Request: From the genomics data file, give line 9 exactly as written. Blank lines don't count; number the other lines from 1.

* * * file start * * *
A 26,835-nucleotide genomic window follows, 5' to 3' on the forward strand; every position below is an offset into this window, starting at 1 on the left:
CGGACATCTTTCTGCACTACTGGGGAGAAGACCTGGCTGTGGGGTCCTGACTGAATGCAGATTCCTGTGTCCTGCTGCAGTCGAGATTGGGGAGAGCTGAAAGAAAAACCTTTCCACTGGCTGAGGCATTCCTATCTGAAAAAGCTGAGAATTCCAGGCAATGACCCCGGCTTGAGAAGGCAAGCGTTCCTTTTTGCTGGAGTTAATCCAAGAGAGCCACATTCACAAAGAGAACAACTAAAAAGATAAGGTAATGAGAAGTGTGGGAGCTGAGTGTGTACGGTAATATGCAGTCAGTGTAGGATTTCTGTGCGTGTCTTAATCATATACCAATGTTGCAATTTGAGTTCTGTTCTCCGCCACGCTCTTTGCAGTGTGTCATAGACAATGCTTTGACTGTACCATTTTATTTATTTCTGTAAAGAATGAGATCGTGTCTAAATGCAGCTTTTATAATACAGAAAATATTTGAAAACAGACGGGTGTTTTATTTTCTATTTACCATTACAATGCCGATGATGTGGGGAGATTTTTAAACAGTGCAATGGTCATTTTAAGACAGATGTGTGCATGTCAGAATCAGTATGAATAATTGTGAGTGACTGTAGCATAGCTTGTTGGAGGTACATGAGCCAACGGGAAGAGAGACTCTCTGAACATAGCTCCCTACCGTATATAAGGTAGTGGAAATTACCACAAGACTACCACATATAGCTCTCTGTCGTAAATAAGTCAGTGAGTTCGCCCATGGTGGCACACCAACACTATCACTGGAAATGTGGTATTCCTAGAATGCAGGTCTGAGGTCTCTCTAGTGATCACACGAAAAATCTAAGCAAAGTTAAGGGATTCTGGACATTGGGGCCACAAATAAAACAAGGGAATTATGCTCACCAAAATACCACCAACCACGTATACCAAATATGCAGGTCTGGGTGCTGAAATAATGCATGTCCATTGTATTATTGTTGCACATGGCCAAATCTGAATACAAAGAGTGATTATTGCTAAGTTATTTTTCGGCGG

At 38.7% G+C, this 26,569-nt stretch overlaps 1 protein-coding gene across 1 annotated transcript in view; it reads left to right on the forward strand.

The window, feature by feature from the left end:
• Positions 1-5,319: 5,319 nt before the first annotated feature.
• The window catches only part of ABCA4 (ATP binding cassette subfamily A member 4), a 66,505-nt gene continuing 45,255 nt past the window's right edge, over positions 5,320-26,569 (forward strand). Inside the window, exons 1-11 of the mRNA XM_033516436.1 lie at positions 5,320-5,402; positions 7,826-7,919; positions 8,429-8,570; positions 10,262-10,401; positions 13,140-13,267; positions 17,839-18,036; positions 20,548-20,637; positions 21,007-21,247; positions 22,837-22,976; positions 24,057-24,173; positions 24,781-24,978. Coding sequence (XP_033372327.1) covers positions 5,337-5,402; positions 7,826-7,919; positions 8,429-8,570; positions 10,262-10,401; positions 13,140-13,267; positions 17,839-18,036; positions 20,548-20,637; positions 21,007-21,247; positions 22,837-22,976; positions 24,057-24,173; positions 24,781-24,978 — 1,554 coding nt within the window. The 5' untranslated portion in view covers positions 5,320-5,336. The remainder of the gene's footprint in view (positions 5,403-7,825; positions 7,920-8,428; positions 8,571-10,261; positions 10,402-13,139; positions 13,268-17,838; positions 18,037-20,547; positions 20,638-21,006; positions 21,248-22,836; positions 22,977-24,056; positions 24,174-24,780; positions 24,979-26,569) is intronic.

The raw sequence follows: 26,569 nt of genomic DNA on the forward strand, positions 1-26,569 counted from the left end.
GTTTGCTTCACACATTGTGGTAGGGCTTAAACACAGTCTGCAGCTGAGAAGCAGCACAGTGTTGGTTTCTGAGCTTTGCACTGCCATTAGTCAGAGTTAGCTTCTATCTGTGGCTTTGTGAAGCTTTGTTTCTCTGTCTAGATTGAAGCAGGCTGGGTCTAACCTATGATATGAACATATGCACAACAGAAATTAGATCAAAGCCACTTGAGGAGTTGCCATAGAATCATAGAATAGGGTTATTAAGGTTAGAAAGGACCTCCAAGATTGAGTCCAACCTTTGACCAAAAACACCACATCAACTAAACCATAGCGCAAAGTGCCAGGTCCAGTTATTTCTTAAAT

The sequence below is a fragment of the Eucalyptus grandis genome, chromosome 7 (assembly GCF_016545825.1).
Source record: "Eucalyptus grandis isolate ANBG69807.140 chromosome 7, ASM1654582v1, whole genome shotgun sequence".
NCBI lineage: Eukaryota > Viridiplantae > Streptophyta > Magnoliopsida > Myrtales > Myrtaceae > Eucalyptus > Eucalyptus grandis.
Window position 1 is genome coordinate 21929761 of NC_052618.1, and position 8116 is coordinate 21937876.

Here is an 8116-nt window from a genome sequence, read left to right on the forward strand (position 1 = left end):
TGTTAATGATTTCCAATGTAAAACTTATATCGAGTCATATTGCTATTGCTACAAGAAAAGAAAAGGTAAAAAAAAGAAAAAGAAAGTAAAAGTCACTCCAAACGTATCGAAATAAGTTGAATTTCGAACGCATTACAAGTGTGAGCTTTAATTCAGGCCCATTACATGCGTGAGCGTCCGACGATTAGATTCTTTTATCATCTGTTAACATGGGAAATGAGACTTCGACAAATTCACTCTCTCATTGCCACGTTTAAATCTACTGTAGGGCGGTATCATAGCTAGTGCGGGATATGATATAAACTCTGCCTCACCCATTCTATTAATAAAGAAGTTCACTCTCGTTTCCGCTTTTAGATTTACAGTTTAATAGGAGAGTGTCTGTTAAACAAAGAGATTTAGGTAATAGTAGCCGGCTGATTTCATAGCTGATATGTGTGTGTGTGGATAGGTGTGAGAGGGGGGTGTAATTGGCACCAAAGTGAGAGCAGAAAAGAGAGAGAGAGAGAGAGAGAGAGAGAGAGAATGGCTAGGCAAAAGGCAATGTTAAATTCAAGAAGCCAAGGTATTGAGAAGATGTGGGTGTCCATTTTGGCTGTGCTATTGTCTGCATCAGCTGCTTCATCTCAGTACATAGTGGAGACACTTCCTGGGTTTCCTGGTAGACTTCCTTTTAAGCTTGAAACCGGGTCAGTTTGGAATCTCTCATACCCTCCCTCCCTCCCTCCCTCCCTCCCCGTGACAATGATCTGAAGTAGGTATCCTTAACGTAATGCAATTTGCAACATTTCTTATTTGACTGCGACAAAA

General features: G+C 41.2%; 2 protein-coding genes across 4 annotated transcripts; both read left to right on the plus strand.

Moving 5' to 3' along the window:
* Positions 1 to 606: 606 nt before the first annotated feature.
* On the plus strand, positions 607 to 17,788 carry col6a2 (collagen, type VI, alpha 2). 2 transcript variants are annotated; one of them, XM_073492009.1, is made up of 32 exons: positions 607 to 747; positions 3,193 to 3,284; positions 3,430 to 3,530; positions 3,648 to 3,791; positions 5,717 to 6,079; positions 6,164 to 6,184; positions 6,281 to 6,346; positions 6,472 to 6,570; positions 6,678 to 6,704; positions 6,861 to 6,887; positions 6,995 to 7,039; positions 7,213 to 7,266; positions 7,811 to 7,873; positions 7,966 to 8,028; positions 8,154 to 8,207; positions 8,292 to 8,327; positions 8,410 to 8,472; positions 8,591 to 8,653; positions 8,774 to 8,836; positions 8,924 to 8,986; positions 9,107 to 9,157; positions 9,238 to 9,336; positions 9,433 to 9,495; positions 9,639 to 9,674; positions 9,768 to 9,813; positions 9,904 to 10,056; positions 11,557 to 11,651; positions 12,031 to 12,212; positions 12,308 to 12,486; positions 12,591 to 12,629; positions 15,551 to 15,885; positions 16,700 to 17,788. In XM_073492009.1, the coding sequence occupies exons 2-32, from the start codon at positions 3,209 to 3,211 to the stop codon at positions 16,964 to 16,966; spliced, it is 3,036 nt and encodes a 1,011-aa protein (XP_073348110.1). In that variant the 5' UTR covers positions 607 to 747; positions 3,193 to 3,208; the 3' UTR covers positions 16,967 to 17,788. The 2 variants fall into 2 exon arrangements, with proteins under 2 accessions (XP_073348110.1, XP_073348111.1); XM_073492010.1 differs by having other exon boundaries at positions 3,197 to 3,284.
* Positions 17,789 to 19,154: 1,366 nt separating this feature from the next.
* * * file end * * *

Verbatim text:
The sequence below is a fragment of the Eucalyptus grandis genome, chromosome 7 (assembly GCF_016545825.1).